We can use the birefringent nature of the crystals, combined with the Pockels effect, to monitor the position of a particle beam. As we know, the beam is made up of charged particles and therefore has an electric field. So if you put a birefringent crystal next to the beam, and the beam then changes position, the refractive index of the crystal changes. If we can measure this change of refractive index then we can calculate the position of the beam.
To do this you fire a laser through the crystal and use a light sensor to detect the intensity of the laser after it exits the crystal. By cleverly placing and orientating a polariser before the crystal (to linearly polarise the light entering the crystal) and then another polariser (known as an analyser) after the crystal, you can block all the light leaving the crystal – so the detector reads zero. This is analogous to rotating a pair of 3D glasses as shown below.
Two pairs of 3D glasses with linearly polarised lenses. When the planes of polarisation are parallel, linearly polarised light emerges from the lenses.
The same 3D glasses but now with the planes of polarisation perpendicular to each other. The first lens polarises light in the horizontal plane and the second polarises light in the vertical plane. The result – light is extinguished.
So when the beam is in its optimal position, you ideally wish to be getting a zero reading on your light detector.
Then, when the beam strays from the optimal position, the refractive index of the birefringent crystal changes, causing the light passing through the crystal to rotate to a different degree. The analyser (which is calibrated to extinguish light emerging from the crystal when the beam is in its optimal position) no longer blocks all of the laser – so you get a reading on your light detector which you can use to calculate the beam position. Easy-peasy!
The advantages of the EO BPM
Birefringent crystals are really sensitive to changes in electric field. So if we can measure changes to the refractive index we can very accurately calculate the position of the beam. Moreover, the laser in the BPM will be coupled into optical fibres and so the signal will not suffer the same levels of attenuation as those carried through the electrical cables of electromagnetic BPMs. We can therefore monitor the position of the beam at much higher bandwidths, as required.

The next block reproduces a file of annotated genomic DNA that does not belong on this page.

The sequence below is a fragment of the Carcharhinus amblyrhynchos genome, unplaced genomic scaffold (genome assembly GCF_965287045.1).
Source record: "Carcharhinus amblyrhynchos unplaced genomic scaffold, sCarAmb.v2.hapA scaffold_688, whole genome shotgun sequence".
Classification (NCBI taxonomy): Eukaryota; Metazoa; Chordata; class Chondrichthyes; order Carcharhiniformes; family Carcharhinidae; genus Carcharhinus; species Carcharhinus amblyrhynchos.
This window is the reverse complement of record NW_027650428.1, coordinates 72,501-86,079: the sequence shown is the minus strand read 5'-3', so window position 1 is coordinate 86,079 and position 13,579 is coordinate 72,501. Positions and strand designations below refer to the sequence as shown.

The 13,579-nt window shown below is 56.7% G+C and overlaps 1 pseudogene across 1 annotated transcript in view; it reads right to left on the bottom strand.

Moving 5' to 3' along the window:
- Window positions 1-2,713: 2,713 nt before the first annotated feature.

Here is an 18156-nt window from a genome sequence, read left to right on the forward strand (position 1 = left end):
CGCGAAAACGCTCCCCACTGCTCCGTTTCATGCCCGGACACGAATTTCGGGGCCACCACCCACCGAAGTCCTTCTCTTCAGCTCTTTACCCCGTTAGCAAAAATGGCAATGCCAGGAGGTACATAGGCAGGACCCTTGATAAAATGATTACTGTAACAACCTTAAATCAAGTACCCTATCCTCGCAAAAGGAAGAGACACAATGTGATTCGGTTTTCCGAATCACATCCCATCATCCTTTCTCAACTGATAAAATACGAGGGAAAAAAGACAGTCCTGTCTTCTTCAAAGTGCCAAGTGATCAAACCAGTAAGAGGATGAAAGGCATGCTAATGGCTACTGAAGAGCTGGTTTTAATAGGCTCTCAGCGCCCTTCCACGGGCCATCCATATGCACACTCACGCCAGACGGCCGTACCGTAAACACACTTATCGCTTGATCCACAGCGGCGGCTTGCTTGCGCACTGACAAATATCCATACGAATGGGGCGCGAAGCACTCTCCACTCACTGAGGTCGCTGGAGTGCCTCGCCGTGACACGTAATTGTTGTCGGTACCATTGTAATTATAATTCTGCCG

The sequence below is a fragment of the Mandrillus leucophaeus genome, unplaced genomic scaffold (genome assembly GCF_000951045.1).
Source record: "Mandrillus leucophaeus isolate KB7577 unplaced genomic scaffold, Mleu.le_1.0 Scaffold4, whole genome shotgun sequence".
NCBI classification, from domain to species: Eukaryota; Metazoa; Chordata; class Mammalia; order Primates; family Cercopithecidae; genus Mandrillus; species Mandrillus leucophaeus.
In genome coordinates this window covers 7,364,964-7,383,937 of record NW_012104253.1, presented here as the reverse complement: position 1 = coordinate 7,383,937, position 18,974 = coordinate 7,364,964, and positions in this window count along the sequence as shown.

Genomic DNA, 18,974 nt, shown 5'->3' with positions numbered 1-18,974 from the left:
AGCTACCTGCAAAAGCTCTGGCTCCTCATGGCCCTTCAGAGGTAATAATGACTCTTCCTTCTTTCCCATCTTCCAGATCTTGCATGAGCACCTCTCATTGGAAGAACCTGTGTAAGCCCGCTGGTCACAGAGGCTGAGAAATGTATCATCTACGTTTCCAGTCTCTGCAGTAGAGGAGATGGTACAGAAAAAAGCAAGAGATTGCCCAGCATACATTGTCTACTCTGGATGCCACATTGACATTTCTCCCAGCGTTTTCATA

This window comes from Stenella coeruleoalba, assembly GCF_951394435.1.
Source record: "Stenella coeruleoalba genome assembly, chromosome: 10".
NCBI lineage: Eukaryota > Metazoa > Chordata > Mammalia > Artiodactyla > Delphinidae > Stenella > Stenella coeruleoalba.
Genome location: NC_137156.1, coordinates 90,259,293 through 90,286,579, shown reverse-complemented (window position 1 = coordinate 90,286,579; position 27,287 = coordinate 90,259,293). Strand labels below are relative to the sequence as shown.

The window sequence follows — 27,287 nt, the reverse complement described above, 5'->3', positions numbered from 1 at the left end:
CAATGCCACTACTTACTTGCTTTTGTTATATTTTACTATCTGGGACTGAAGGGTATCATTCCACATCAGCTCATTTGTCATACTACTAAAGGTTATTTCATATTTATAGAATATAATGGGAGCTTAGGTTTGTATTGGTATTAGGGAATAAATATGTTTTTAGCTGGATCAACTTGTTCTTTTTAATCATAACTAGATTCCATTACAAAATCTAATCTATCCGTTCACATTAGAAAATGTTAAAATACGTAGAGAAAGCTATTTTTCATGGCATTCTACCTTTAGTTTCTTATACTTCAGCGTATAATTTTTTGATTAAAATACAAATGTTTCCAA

Due to the efficiency of optical fibres in transmitting signals, the crystal may be placed hundreds of meters underground in the accelerator tunnel, while more complicated equipment (including the light detector) can be placed on the surface – where operators may calibrate and control the BPM – without any significant loss of signal bandwidth. The crystals are also tiny so may fit where other BPMs can’t reach.
My experimental set-up in the lab – the laser is coupled into the optical fibre using mirrors. It then travels through the optical fibre, is polarised by the system of paddles in the foreground, before emerging from the fibre. The laser beam then passes through the analyser before hitting the light detector.
When will it be in operation?
The EO BPM is still under R&D but we hope to have a prototype ready to test in the Super Proton Synchrotron at the end of Long Shutdown 1 (LS1) in mid-2014. So, the EO BPM is in the pipeline, or at least it will be soon…
The EO BPM is the brainchild of Ralph Steinhagen.